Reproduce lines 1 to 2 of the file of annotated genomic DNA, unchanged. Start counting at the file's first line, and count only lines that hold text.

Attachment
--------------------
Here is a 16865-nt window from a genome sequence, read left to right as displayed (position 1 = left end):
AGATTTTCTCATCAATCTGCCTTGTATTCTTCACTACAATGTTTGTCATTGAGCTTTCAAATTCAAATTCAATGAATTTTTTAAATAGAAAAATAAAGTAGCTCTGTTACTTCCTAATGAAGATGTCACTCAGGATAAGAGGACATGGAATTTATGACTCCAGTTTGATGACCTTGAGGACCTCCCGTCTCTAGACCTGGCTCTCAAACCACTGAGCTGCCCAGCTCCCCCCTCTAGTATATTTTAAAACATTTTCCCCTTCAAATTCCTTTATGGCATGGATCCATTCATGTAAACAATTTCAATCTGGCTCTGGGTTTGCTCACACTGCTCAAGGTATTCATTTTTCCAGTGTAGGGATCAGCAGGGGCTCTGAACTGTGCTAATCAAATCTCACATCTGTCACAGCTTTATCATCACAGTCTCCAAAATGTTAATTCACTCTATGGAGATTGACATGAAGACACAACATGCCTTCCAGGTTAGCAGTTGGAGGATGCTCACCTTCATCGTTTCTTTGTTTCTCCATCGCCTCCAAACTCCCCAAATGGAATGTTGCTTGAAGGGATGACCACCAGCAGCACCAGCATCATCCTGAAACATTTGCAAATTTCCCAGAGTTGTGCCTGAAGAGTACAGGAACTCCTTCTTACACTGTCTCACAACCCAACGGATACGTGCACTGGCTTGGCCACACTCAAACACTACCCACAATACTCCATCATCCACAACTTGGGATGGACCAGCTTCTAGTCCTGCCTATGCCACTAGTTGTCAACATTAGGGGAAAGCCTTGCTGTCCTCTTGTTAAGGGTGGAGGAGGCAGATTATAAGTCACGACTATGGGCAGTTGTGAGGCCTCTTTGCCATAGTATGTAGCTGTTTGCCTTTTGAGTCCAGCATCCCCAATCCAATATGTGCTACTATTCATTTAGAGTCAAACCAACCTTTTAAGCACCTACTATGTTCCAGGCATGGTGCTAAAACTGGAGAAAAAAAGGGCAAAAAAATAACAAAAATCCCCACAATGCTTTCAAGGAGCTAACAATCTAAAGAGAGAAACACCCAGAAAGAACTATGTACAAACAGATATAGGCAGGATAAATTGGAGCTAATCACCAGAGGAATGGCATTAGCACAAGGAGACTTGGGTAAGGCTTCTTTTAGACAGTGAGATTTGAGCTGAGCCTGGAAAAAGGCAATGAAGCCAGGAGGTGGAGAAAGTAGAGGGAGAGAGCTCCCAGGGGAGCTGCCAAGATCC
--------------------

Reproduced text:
Here is a 16865-nt window from a genome sequence, read left to right as displayed (position 1 = left end):
AGATTTTCTCATCAATCTGCCTTGTATTCTTCACTACAATGTTTGTCATTGAGCTTTCAAATTCAAATTCAATGAATTTTTTAAATAGAAAAATAAAGTAGCTCTGTTACTTCCTAATGAAGATGTCACTCAGGATAAGAGGACATGGAATTTATGACTCCAGTTTGATGACCTTGAGGACCTCCCGTCTCTAGACCTGGCTCTCAAACCACTGAGCTGCCCAGCTCCCCCCTCTAGTATATTTTAAAACATTTTCCCCTTCAAATTCCTTTATGGCATGGATCCATTCATGTAAACAATTTCAATCTGGCTCTGGGTTTGCTCACACTGCTCAAGGTATTCATTTTTCCAGTGTAGGGATCAGCAGGGGCTCTGAACTGTGCTAATCAAATCTCACATCTGTCACAGCTTTATCATCACAGTCTCCAAAATGTTAATTCACTCTATGGAGATTGACATGAAGACACAACATGCCTTCCAGGTTAGCAGTTGGAGGATGCTCACCTTCATCGTTTCTTTGTTTCTCCATCGCCTCCAAACTCCCCAAATGGAATGTTGCTTGAAGGGATGACCACCAGCAGCACCAGCATCATCCTGAAACATTTGCAAATTTCCCAGAGTTGTGCCTGAAGAGTACAGGAACTCCTTCTTACACTGTCTCACAACCCAACGGATACGTGCACTGGCTTGGCCACACTCAAACACTACCCACAATACTCCATCATCCACAACTTGGGATGGACCAGCTTCTAGTCCTGCCTATGCCACTAGTTGTCAACATTAGGGGAAAGCCTTGCTGTCCTCTTGTTAAGGGTGGAGGAGGCAGATTATAAGTCACGACTATGGGCAGTTGTGAGGCCTCTTTGCCATAGTATGTAGCTGTTTGCCTTTTGAGTCCAGCATCCCCAATCCAATATGTGCTACTATTCATTTAGAGTCAAACCAACCTTTTAAGCACCTACTATGTTCCAGGCATGGTGCTAAAACTGGAGAAAAAAAGGGCAAAAAAATAACAAAAATCCCCACAATGCTTTCAAGGAGCTAACAATCTAAAGAGAGAAACACCCAGAAAGAACTATGTACAAACAGATATAGGCAGGATAAATTGGAGCTAATCACCAGAGGAATGGCATTAGCACAAGGAGACTTGGGTAAGGCTTCTTTTAGACAGTGAGATTTGAGCTGAGCCTGGAAAAAGGCAATGAAGCCAGGAGGTGGAGAAAGTAGAGGGAGAGAGCTCCCAGGGGAGCTGCCAAGATCC